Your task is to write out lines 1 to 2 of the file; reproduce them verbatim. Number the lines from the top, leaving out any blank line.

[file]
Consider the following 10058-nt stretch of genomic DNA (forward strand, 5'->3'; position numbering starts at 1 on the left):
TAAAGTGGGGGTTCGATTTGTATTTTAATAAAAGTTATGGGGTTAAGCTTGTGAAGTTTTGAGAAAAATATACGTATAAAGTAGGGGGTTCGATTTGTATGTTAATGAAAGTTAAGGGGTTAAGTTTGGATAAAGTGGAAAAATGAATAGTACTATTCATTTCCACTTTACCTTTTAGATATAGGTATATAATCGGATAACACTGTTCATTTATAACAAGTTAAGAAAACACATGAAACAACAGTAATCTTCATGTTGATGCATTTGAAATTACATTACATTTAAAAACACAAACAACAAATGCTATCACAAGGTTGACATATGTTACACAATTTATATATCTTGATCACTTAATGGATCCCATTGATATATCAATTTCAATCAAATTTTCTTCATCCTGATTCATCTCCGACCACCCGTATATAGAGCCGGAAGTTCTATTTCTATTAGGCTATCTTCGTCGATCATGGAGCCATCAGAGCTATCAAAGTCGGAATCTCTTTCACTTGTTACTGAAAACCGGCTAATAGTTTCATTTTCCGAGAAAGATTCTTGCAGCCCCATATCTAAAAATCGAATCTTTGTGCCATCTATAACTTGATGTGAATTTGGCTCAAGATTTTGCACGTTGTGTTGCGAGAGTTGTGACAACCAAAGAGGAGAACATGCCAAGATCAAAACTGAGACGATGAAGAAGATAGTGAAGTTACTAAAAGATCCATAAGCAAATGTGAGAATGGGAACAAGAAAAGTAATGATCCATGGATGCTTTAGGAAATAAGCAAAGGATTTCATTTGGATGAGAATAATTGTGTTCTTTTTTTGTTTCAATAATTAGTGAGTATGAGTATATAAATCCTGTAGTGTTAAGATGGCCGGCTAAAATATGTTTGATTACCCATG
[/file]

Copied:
Consider the following 10058-nt stretch of genomic DNA (forward strand, 5'->3'; position numbering starts at 1 on the left):
TAAAGTGGGGGTTCGATTTGTATTTTAATAAAAGTTATGGGGTTAAGCTTGTGAAGTTTTGAGAAAAATATACGTATAAAGTAGGGGGTTCGATTTGTATGTTAATGAAAGTTAAGGGGTTAAGTTTGGATAAAGTGGAAAAATGAATAGTACTATTCATTTCCACTTTACCTTTTAGATATAGGTATATAATCGGATAACACTGTTCATTTATAACAAGTTAAGAAAACACATGAAACAACAGTAATCTTCATGTTGATGCATTTGAAATTACATTACATTTAAAAACACAAACAACAAATGCTATCACAAGGTTGACATATGTTACACAATTTATATATCTTGATCACTTAATGGATCCCATTGATATATCAATTTCAATCAAATTTTCTTCATCCTGATTCATCTCCGACCACCCGTATATAGAGCCGGAAGTTCTATTTCTATTAGGCTATCTTCGTCGATCATGGAGCCATCAGAGCTATCAAAGTCGGAATCTCTTTCACTTGTTACTGAAAACCGGCTAATAGTTTCATTTTCCGAGAAAGATTCTTGCAGCCCCATATCTAAAAATCGAATCTTTGTGCCATCTATAACTTGATGTGAATTTGGCTCAAGATTTTGCACGTTGTGTTGCGAGAGTTGTGACAACCAAAGAGGAGAACATGCCAAGATCAAAACTGAGACGATGAAGAAGATAGTGAAGTTACTAAAAGATCCATAAGCAAATGTGAGAATGGGAACAAGAAAAGTAATGATCCATGGATGCTTTAGGAAATAAGCAAAGGATTTCATTTGGATGAGAATAATTGTGTTCTTTTTTTGTTTCAATAATTAGTGAGTATGAGTATATAAATCCTGTAGTGTTAAGATGGCCGGCTAAAATATGTTTGATTACCCATG